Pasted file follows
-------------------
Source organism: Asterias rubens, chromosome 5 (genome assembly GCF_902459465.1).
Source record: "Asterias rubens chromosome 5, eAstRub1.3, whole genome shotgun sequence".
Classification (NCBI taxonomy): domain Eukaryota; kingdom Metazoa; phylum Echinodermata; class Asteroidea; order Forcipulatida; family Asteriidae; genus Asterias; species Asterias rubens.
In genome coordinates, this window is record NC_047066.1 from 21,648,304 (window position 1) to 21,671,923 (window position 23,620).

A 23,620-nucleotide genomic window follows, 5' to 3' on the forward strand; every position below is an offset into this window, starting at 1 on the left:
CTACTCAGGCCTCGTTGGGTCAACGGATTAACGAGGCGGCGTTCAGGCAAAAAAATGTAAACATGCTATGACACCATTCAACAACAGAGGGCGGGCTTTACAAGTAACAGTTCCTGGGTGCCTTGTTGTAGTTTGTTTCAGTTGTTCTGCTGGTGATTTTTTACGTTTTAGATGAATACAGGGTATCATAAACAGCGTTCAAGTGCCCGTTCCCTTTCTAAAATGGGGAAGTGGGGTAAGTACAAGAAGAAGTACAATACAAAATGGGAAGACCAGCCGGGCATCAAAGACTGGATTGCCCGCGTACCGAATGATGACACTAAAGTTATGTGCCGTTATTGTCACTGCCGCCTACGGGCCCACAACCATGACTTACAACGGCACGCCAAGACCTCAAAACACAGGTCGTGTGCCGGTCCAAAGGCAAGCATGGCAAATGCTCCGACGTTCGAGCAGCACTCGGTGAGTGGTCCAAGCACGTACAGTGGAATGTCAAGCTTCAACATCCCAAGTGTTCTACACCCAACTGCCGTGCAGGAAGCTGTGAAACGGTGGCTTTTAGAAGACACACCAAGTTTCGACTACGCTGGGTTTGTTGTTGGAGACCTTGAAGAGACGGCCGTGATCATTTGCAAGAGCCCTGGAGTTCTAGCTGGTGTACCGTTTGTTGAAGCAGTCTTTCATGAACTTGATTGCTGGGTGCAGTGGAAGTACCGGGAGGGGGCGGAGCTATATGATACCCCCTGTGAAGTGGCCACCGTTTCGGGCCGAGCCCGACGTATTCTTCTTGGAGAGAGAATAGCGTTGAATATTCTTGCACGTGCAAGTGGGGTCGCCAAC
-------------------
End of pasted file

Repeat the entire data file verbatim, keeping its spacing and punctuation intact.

Source organism: Asterias rubens, chromosome 5 (genome assembly GCF_902459465.1).
Source record: "Asterias rubens chromosome 5, eAstRub1.3, whole genome shotgun sequence".
Classification (NCBI taxonomy): domain Eukaryota; kingdom Metazoa; phylum Echinodermata; class Asteroidea; order Forcipulatida; family Asteriidae; genus Asterias; species Asterias rubens.
In genome coordinates, this window is record NC_047066.1 from 21,648,304 (window position 1) to 21,671,923 (window position 23,620).

A 23,620-nucleotide genomic window follows, 5' to 3' on the forward strand; every position below is an offset into this window, starting at 1 on the left:
CTACTCAGGCCTCGTTGGGTCAACGGATTAACGAGGCGGCGTTCAGGCAAAAAAATGTAAACATGCTATGACACCATTCAACAACAGAGGGCGGGCTTTACAAGTAACAGTTCCTGGGTGCCTTGTTGTAGTTTGTTTCAGTTGTTCTGCTGGTGATTTTTTACGTTTTAGATGAATACAGGGTATCATAAACAGCGTTCAAGTGCCCGTTCCCTTTCTAAAATGGGGAAGTGGGGTAAGTACAAGAAGAAGTACAATACAAAATGGGAAGACCAGCCGGGCATCAAAGACTGGATTGCCCGCGTACCGAATGATGACACTAAAGTTATGTGCCGTTATTGTCACTGCCGCCTACGGGCCCACAACCATGACTTACAACGGCACGCCAAGACCTCAAAACACAGGTCGTGTGCCGGTCCAAAGGCAAGCATGGCAAATGCTCCGACGTTCGAGCAGCACTCGGTGAGTGGTCCAAGCACGTACAGTGGAATGTCAAGCTTCAACATCCCAAGTGTTCTACACCCAACTGCCGTGCAGGAAGCTGTGAAACGGTGGCTTTTAGAAGACACACCAAGTTTCGACTACGCTGGGTTTGTTGTTGGAGACCTTGAAGAGACGGCCGTGATCATTTGCAAGAGCCCTGGAGTTCTAGCTGGTGTACCGTTTGTTGAAGCAGTCTTTCATGAACTTGATTGCTGGGTGCAGTGGAAGTACCGGGAGGGGGCGGAGCTATATGATACCCCCTGTGAAGTGGCCACCGTTTCGGGCCGAGCCCGACGTATTCTTCTTGGAGAGAGAATAGCGTTGAATATTCTTGCACGTGCAAGTGGGGTCGCCAAC